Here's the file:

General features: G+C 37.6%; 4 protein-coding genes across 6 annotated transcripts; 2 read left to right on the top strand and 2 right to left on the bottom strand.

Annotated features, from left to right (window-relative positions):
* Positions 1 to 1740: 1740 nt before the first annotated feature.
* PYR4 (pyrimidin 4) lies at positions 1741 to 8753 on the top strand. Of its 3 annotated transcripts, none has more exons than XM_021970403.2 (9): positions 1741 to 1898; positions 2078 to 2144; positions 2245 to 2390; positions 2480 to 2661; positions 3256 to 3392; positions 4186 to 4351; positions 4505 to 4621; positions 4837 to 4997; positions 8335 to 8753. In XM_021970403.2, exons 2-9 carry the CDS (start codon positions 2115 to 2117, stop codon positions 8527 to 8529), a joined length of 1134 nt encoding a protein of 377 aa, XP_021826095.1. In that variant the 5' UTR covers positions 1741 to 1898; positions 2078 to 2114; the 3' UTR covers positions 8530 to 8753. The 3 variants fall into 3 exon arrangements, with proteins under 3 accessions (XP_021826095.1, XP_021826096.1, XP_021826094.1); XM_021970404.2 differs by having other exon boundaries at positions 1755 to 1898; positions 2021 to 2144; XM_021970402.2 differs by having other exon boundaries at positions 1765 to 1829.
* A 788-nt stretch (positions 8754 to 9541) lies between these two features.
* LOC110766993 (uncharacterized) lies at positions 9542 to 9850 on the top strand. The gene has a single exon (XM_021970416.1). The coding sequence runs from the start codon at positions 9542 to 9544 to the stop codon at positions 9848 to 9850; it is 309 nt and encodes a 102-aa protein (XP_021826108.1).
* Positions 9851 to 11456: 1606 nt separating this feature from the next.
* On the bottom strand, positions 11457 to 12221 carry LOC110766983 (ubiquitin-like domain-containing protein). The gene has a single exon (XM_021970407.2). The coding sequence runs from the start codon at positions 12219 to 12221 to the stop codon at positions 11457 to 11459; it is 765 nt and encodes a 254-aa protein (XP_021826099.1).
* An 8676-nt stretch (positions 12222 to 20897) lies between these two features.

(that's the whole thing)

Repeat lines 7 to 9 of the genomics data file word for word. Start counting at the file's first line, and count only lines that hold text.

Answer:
* Positions 9851 to 11456: 1606 nt separating this feature from the next.
* On the bottom strand, positions 11457 to 12221 carry LOC110766983 (ubiquitin-like domain-containing protein). The gene has a single exon (XM_021970407.2). The coding sequence runs from the start codon at positions 12219 to 12221 to the stop codon at positions 11457 to 11459; it is 765 nt and encodes a 254-aa protein (XP_021826099.1).
* An 8676-nt stretch (positions 12222 to 20897) lies between these two features.